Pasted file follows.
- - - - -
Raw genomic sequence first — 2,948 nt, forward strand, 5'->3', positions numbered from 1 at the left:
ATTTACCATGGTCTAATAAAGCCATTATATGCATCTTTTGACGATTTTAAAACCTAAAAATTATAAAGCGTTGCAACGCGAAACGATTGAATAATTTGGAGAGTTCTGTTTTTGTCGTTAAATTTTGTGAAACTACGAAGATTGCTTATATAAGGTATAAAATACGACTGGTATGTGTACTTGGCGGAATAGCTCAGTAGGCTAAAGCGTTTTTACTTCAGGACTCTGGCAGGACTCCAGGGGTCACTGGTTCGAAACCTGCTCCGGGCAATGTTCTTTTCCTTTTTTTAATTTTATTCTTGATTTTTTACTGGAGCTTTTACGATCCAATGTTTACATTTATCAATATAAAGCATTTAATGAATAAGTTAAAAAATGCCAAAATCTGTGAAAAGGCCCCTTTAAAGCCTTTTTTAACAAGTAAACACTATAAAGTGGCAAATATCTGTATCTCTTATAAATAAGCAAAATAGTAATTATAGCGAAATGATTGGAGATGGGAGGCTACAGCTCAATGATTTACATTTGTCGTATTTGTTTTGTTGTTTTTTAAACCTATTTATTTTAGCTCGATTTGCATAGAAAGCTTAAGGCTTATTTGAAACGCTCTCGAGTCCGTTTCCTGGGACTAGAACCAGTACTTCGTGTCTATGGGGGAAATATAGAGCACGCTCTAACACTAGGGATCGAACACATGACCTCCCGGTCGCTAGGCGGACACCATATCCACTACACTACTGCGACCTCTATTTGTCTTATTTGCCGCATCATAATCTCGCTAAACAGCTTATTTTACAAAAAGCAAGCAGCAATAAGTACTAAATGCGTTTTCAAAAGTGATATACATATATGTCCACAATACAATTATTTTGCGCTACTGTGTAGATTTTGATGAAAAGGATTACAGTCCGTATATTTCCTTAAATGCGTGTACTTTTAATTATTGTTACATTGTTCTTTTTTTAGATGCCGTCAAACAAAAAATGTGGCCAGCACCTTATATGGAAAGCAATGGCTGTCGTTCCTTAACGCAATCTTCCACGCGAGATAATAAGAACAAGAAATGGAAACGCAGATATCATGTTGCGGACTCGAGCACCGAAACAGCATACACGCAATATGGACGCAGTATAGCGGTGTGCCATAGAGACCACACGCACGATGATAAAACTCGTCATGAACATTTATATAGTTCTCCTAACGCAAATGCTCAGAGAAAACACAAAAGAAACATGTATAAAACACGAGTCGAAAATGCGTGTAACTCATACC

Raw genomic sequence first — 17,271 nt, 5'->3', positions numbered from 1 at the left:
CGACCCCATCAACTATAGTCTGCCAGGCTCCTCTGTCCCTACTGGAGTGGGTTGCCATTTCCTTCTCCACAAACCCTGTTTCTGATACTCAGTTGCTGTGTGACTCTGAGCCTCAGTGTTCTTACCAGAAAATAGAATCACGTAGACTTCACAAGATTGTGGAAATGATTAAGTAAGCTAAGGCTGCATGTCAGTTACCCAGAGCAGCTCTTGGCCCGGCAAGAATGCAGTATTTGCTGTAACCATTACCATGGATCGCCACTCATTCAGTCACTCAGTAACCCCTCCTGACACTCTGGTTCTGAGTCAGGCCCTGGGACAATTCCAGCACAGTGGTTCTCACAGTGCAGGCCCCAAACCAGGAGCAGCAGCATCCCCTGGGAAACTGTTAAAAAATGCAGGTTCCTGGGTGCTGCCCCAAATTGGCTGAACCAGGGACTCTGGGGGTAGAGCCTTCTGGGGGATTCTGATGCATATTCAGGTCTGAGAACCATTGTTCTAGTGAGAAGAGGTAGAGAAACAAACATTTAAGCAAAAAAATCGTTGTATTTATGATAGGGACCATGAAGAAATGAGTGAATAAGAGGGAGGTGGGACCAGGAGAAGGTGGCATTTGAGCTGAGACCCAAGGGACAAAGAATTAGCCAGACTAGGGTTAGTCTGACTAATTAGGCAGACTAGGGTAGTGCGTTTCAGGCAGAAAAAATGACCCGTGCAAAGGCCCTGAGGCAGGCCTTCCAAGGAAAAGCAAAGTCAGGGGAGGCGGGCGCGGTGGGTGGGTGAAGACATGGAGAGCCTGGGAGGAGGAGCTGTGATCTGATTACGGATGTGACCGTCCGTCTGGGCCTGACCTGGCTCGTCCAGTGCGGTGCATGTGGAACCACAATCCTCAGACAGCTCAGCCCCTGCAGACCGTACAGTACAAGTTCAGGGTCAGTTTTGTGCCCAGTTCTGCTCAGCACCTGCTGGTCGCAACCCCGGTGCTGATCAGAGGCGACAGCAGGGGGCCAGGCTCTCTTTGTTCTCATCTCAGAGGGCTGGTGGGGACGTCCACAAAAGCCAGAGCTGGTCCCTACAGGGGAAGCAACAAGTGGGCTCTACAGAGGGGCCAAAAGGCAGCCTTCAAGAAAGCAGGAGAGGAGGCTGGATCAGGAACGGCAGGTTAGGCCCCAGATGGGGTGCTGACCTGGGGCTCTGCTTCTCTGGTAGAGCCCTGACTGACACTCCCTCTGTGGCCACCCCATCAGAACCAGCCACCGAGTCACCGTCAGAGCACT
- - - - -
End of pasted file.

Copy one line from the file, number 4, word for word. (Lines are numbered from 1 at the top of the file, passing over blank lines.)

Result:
CGACCCCATCAACTATAGTCTGCCAGGCTCCTCTGTCCCTACTGGAGTGGGTTGCCATTTCCTTCTCCACAAACCCTGTTTCTGATACTCAGTTGCTGTGTGACTCTGAGCCTCAGTGTTCTTACCAGAAAATAGAATCACGTAGACTTCACAAGATTGTGGAAATGATTAAGTAAGCTAAGGCTGCATGTCAGTTACCCAGAGCAGCTCTTGGCCCGGCAAGAATGCAGTATTTGCTGTAACCATTACCATGGATCGCCACTCATTCAGTCACTCAGTAACCCCTCCTGACACTCTGGTTCTGAGTCAGGCCCTGGGACAATTCCAGCACAGTGGTTCTCACAGTGCAGGCCCCAAACCAGGAGCAGCAGCATCCCCTGGGAAACTGTTAAAAAATGCAGGTTCCTGGGTGCTGCCCCAAATTGGCTGAACCAGGGACTCTGGGGGTAGAGCCTTCTGGGGGATTCTGATGCATATTCAGGTCTGAGAACCATTGTTCTAGTGAGAAGAGGTAGAGAAACAAACATTTAAGCAAAAAAATCGTTGTATTTATGATAGGGACCATGAAGAAATGAGTGAATAAGAGGGAGGTGGGACCAGGAGAAGGTGGCATTTGAGCTGAGACCCAAGGGACAAAGAATTAGCCAGACTAGGGTTAGTCTGACTAATTAGGCAGACTAGGGTAGTGCGTTTCAGGCAGAAAAAATGACCCGTGCAAAGGCCCTGAGGCAGGCCTTCCAAGGAAAAGCAAAGTCAGGGGAGGCGGGCGCGGTGGGTGGGTGAAGACATGGAGAGCCTGGGAGGAGGAGCTGTGATCTGATTACGGATGTGACCGTCCGTCTGGGCCTGACCTGGCTCGTCCAGTGCGGTGCATGTGGAACCACAATCCTCAGACAGCTCAGCCCCTGCAGACCGTACAGTACAAGTTCAGGGTCAGTTTTGTGCCCAGTTCTGCTCAGCACCTGCTGGTCGCAACCCCGGTGCTGATCAGAGGCGACAGCAGGGGGCCAGGCTCTCTTTGTTCTCATCTCAGAGGGCTGGTGGGGACGTCCACAAAAGCCAGAGCTGGTCCCTACAGGGGAAGCAACAAGTGGGCTCTACAGAGGGGCCAAAAGGCAGCCTTCAAGAAAGCAGGAGAGGAGGCTGGATCAGGAACGGCAGGTTAGGCCCCAGATGGGGTGCTGACCTGGGGCTCTGCTTCTCTGGTAGAGCCCTGACTGACACTCCCTCTGTGGCCACCCCATCAGAACCAGCCACCGAGTCACCGTCAGAGCACT